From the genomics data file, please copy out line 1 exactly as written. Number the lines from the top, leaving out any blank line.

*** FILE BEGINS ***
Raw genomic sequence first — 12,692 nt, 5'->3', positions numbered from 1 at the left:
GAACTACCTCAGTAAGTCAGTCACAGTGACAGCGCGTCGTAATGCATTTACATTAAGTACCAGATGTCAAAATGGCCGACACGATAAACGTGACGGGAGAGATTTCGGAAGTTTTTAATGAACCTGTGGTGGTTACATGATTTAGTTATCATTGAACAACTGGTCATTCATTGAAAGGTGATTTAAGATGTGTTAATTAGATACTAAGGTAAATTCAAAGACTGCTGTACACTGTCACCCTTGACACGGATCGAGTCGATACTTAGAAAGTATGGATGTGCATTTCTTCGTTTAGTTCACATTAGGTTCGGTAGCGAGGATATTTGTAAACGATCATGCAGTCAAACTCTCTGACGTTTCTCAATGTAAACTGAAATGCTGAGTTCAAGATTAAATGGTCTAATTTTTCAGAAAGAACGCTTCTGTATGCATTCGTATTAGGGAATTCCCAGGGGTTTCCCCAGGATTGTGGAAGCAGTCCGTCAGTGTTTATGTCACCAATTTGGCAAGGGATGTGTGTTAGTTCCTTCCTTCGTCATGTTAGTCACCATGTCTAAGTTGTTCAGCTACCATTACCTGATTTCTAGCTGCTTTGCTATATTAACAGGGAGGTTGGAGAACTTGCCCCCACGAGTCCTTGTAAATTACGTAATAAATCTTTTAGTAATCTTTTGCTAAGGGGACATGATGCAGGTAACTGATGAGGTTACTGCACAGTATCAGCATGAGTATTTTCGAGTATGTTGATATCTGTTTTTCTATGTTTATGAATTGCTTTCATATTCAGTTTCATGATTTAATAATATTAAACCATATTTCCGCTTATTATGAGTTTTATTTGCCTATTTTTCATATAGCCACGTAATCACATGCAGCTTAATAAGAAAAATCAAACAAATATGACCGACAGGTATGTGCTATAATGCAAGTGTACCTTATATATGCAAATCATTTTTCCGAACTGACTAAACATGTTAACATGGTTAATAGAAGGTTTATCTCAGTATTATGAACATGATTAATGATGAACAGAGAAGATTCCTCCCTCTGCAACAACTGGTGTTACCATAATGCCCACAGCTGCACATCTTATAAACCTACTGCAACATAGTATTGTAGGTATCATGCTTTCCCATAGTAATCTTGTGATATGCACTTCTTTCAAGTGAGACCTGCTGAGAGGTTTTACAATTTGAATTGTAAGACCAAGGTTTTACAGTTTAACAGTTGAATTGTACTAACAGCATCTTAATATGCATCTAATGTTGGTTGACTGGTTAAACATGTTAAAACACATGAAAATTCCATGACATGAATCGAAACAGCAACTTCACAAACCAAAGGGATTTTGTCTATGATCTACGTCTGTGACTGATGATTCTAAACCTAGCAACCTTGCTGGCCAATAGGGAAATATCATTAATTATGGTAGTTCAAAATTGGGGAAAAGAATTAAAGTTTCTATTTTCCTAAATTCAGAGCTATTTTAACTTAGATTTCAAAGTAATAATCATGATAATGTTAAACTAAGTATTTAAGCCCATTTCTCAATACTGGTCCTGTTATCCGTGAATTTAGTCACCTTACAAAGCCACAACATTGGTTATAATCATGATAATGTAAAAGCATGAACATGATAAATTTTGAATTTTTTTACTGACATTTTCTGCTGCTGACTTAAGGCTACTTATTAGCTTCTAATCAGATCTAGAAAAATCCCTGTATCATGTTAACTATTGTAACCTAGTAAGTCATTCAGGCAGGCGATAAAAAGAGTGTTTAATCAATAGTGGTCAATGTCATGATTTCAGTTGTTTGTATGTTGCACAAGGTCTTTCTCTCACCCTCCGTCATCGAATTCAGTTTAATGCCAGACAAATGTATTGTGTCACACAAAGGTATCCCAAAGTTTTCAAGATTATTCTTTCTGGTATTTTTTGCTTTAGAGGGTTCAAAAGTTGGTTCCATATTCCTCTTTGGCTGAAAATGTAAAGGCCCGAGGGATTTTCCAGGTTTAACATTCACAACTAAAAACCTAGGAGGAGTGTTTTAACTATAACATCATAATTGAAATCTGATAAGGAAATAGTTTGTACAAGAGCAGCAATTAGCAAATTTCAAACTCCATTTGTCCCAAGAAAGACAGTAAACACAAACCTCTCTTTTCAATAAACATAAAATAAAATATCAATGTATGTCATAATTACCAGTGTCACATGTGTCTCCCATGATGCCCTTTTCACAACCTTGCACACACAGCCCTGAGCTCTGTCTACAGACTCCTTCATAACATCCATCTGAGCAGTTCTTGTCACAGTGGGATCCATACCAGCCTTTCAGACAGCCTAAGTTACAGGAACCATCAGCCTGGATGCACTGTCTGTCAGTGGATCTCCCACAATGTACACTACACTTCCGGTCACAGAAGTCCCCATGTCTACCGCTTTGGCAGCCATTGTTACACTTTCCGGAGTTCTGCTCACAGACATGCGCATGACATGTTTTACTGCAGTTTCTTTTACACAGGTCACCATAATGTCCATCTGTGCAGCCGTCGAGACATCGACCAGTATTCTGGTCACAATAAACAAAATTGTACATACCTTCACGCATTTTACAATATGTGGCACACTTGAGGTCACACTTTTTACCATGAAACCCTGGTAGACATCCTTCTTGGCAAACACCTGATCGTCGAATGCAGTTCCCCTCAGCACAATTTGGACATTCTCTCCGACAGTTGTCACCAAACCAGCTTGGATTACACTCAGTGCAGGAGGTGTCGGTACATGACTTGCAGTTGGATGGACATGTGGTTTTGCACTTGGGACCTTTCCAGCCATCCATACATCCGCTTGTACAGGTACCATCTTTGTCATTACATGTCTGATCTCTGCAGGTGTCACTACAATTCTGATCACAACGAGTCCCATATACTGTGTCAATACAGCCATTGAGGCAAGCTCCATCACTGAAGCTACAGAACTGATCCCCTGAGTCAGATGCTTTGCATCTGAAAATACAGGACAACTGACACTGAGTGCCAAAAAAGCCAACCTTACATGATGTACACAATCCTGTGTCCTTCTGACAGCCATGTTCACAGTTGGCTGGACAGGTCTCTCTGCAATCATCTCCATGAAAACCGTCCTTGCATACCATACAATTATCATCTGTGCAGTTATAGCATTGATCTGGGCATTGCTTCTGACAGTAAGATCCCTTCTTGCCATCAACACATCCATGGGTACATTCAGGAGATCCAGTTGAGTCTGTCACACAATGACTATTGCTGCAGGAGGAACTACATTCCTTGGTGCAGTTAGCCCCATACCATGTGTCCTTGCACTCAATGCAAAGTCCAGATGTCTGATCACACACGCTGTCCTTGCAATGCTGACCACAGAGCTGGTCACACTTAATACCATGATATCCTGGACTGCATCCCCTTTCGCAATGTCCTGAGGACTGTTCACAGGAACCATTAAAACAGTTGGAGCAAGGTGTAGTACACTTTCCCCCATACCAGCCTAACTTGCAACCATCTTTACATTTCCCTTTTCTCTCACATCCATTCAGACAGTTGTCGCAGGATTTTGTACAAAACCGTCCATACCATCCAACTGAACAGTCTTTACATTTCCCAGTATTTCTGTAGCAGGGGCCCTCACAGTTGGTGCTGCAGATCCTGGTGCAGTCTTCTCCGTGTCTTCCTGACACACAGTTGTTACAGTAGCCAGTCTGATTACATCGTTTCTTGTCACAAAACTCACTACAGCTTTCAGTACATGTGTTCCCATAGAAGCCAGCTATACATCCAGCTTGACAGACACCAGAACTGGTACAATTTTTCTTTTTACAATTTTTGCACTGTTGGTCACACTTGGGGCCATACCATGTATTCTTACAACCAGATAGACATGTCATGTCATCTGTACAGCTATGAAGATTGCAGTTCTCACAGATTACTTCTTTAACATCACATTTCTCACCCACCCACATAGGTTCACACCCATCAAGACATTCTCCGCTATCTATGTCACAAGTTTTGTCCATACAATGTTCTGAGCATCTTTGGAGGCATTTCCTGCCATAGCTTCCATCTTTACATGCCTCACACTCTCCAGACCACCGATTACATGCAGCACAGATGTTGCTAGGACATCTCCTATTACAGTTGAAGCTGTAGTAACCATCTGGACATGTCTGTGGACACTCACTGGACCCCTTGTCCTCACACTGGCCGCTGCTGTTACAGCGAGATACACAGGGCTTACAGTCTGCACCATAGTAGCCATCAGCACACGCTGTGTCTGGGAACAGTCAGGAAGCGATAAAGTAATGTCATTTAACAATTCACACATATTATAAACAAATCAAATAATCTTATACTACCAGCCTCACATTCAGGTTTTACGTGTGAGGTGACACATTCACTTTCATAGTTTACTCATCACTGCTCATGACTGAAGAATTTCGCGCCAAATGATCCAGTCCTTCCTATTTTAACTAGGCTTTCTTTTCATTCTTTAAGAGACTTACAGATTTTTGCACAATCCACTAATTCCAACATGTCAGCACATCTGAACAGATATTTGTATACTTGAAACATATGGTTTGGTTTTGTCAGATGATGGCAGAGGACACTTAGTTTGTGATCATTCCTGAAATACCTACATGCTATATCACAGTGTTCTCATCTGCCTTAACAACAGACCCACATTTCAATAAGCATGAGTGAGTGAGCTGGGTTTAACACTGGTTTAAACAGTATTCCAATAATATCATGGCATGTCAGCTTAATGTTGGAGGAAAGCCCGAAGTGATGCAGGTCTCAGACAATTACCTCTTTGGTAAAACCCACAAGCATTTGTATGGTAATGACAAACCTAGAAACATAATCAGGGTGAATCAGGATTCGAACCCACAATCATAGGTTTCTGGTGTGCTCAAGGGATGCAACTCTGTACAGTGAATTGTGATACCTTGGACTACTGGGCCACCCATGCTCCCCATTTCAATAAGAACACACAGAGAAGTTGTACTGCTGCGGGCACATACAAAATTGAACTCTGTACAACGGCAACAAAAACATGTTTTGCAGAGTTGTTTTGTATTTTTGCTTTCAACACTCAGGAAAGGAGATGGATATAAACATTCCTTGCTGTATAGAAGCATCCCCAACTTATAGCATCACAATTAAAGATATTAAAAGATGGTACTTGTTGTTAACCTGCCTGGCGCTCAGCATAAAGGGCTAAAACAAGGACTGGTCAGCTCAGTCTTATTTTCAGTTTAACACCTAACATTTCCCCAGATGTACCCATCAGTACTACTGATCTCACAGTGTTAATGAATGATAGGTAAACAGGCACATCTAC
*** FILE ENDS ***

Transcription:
Raw genomic sequence first — 12,692 nt, 5'->3', positions numbered from 1 at the left: